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Why Market Volatility Is Not the One You Should Fear

Recently, we published a post on how even passive investors can use some strategies to take advantage of market volatility, such as by using extra cash that is available for long-term investing to buy stocks while they are “on sale.”  However, as our clients know–and, as we have discussed on Our2Cents–when we say “buy stocks,” we mean, “buy well-diversified, passively-managed stock mutual funds.”  We do not mean to imply that you should buy individual stocks–for three reasons. 

First, the likelihood of an individual investor (or even a professional investment manager!) picking stocks in a way that consistently matches, let alone beats, market returns is extremely slim

Second, we believe that it is detrimental for the average investor to be exposed to the increased volatility and risk of holding individual stocks (i.e. a portfolio of less than 50 stocks) as opposed to a mutual fund comprised of hundreds or even thousands of stocks.  (If you hold one of the individual stocks in the S&P 500, you will face twice as much volatility on average as compared with holding all of the stocks in the index.)

Third, market-wide volatility has different characteristics than individual stock volatility, making it a more palatable type of risk, as we discuss below.

Why Market Volatility Is Preferable to Individual Stock Volatility.  There are many examples of the market falling sharply or rising rapidly due to a major headline in the news.  In late June, for example, the UK Brexit vote caused a dip in stock markets around the world, with the S&P 500 experiencing a two-day decline of over 5%.  Similarly, economic releases such as unemployment and gross domestic product (GDP) statistics often spur immediate market declines if the data runs counter to investors’ expectations.  However, any event that causes just about every stock to behave the same way tends to be a short-lived phenomenon.  The market soon corrects for its overreaction, such as in the case of Brexit when, after its initial two-day decline, the S&P 500 surpassed pre-Brexit levels within a week and a half.  Even more significant market declines, such as market corrections (10% decline in stock prices) or bear markets (20% decline in stock prices), only last 10 months and 15 months, respectively, on average.  As evident from the fact that the S&P 500 is hovering near record high levels, the market has always recovered from downturns in stock prices.  In other words, all market declines to date have been temporary.  The same does not hold true, however, for volatility in the prices of individual stocks.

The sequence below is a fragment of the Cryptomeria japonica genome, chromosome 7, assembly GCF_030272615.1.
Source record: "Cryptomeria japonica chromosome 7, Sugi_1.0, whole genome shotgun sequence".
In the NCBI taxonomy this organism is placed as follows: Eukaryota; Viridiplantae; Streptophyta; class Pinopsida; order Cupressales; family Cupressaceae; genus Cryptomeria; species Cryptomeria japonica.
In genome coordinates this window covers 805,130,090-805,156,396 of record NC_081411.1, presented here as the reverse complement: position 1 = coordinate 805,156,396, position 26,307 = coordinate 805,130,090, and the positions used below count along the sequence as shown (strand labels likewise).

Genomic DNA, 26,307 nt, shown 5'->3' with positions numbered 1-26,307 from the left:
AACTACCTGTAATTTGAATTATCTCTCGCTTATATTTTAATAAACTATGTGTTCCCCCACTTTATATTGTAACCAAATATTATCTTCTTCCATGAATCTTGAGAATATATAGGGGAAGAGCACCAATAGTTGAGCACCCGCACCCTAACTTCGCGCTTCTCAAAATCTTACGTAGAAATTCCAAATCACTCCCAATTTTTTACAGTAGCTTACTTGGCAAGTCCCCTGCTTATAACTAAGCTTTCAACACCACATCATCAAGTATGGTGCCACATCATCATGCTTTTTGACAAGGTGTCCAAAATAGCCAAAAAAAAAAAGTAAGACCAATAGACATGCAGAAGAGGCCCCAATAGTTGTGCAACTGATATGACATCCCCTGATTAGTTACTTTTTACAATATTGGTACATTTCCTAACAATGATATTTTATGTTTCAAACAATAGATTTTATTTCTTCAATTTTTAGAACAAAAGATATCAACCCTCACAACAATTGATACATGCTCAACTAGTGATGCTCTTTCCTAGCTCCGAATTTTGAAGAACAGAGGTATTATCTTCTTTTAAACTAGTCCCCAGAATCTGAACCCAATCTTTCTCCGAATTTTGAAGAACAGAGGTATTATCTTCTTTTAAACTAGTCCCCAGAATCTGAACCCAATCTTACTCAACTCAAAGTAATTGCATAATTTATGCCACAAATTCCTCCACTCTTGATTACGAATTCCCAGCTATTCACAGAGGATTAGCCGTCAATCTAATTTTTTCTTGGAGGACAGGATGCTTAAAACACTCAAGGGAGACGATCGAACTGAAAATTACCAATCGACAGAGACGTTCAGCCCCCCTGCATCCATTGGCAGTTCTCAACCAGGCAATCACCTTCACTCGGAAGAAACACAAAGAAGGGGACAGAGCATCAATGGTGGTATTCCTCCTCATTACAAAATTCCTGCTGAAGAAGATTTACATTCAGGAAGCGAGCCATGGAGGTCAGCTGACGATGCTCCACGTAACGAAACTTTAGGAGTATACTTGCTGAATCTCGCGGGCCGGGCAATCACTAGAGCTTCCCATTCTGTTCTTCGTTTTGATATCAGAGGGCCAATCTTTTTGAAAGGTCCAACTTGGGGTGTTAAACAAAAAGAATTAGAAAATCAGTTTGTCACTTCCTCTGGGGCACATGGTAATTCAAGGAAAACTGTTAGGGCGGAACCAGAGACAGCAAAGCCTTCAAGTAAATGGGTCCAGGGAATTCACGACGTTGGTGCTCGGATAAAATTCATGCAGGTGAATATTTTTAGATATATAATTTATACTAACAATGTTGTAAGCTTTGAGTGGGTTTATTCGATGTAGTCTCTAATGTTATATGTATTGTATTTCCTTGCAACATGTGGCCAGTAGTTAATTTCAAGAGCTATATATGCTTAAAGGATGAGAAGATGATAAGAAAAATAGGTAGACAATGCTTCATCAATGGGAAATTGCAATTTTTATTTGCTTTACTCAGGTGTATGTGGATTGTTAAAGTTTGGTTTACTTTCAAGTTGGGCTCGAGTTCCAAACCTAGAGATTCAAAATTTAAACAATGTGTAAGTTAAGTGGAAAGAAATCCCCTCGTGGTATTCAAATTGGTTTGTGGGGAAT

Specific breaking news about one company can have long term impacts on the value of that stock.  Demand for individual companies’ products or services can change as well as the capabilities of its staff or management, the legal or regulatory environment in which it operates, etc.  Individual companies do go out of business and leave their stockholders with nothing.  Recent examples of individual stocks that were once considered a dependable staple of investors’ portfolios and have dwindled to little or no value include Sears, Lehman Brothers, Dell Computer, Avon Products, Radio Shack, Fannie Mae, and more.  The impact of this on an investor holding the company’s stock in a mutual fund comprised of hundreds of stocks is obviously much less significant than on an investor holding its stock as one of only ten or twenty individual stocks in their portfolio.

As unnerving as market volatility can be, it is far preferable to the volatility of individual stocks.  Therefore, we advocate riding the wave of market volatility by investing in well-diversified, passively-managed mutual funds and foregoing the need to sweat the “breaking news” about any particular company or stock.


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